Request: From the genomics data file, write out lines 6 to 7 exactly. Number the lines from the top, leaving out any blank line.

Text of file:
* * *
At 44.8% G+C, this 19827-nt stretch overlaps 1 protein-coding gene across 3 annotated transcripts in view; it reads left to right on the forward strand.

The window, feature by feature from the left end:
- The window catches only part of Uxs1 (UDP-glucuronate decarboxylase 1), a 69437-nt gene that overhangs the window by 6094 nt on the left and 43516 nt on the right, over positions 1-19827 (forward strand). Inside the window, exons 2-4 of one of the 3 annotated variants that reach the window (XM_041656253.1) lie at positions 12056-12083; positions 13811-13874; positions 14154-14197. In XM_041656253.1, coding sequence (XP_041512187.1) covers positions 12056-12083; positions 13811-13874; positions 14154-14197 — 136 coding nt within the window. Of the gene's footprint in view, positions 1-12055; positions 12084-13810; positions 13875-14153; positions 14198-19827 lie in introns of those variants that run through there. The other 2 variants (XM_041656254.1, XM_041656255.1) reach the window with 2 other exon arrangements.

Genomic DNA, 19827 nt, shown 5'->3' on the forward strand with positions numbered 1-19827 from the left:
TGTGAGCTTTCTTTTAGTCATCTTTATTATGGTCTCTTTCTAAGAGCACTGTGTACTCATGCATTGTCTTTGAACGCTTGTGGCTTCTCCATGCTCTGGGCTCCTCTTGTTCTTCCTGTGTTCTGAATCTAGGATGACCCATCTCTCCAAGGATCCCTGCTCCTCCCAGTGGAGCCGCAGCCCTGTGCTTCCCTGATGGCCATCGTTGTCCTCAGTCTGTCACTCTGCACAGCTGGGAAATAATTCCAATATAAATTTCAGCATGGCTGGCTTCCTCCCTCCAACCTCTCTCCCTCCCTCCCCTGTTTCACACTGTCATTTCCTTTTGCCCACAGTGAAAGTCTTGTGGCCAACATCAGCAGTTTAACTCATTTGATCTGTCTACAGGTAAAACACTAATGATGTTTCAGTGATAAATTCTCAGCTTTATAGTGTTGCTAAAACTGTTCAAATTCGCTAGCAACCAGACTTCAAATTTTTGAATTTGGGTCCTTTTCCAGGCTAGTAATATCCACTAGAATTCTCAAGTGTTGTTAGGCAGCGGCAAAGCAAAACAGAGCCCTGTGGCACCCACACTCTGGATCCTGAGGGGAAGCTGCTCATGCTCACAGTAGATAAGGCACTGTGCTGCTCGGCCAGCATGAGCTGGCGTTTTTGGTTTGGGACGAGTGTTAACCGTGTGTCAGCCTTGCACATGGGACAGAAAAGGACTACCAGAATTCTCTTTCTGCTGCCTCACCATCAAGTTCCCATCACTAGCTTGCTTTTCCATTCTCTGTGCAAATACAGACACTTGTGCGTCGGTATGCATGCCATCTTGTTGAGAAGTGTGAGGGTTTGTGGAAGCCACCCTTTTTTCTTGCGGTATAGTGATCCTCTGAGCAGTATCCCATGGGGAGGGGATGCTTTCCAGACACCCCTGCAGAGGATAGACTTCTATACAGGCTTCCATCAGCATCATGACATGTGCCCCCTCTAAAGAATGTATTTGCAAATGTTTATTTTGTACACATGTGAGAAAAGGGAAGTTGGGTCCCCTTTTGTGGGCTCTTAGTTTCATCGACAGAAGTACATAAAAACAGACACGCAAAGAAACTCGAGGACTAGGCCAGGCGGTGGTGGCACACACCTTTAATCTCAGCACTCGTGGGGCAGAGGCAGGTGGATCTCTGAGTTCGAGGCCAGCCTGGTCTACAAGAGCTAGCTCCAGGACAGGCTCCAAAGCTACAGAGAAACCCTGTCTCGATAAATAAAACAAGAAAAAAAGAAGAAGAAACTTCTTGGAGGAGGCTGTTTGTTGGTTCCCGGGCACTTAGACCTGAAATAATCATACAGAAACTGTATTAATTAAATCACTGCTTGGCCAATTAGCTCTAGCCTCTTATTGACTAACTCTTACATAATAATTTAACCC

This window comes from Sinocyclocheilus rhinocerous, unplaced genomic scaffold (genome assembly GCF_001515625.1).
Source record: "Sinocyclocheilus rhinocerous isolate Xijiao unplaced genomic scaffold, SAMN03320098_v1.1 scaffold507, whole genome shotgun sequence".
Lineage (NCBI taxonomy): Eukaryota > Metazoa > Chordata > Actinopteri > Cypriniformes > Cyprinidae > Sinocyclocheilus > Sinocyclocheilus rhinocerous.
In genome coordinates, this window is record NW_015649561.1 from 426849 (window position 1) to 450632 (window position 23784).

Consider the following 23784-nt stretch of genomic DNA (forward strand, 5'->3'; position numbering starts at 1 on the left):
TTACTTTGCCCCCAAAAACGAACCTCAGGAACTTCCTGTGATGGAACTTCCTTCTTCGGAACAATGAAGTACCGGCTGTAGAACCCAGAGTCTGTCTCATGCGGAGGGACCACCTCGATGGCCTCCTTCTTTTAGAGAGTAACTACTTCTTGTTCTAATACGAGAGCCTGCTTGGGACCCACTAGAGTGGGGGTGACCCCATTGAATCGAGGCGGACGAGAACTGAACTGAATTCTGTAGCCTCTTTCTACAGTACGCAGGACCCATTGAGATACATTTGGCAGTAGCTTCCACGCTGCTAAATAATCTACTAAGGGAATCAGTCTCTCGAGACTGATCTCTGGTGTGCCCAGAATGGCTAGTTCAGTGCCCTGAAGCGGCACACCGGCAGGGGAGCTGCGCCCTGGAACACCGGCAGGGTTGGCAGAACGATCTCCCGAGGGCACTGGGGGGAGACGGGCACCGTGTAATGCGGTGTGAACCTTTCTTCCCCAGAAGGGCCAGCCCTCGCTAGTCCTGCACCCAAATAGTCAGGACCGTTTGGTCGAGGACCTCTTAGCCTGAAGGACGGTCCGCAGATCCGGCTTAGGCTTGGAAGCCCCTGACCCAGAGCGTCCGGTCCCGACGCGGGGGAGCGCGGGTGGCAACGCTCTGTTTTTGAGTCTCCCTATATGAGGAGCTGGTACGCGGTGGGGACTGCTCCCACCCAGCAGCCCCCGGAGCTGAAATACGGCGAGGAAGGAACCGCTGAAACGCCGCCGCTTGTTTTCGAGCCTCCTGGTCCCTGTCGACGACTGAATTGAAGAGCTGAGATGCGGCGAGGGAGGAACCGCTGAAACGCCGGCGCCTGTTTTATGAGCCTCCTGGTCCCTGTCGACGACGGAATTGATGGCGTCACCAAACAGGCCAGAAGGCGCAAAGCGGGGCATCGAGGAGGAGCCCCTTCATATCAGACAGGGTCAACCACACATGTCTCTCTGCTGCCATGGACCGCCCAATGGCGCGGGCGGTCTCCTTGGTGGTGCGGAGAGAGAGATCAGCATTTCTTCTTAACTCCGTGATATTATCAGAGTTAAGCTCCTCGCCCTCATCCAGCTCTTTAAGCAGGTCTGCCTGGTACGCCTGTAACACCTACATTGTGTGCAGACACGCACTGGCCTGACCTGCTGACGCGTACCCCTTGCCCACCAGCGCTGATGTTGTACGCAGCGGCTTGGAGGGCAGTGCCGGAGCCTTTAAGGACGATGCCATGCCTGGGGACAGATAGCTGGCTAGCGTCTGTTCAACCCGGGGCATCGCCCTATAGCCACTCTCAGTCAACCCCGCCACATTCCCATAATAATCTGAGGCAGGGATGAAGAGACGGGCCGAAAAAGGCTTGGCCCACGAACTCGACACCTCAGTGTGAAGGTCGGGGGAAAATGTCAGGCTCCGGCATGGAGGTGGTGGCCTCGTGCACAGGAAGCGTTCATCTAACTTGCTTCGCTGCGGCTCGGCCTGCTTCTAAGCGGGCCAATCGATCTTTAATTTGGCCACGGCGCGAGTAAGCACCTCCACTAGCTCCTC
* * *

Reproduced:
This window comes from Sinocyclocheilus rhinocerous, unplaced genomic scaffold (genome assembly GCF_001515625.1).
Source record: "Sinocyclocheilus rhinocerous isolate Xijiao unplaced genomic scaffold, SAMN03320098_v1.1 scaffold507, whole genome shotgun sequence".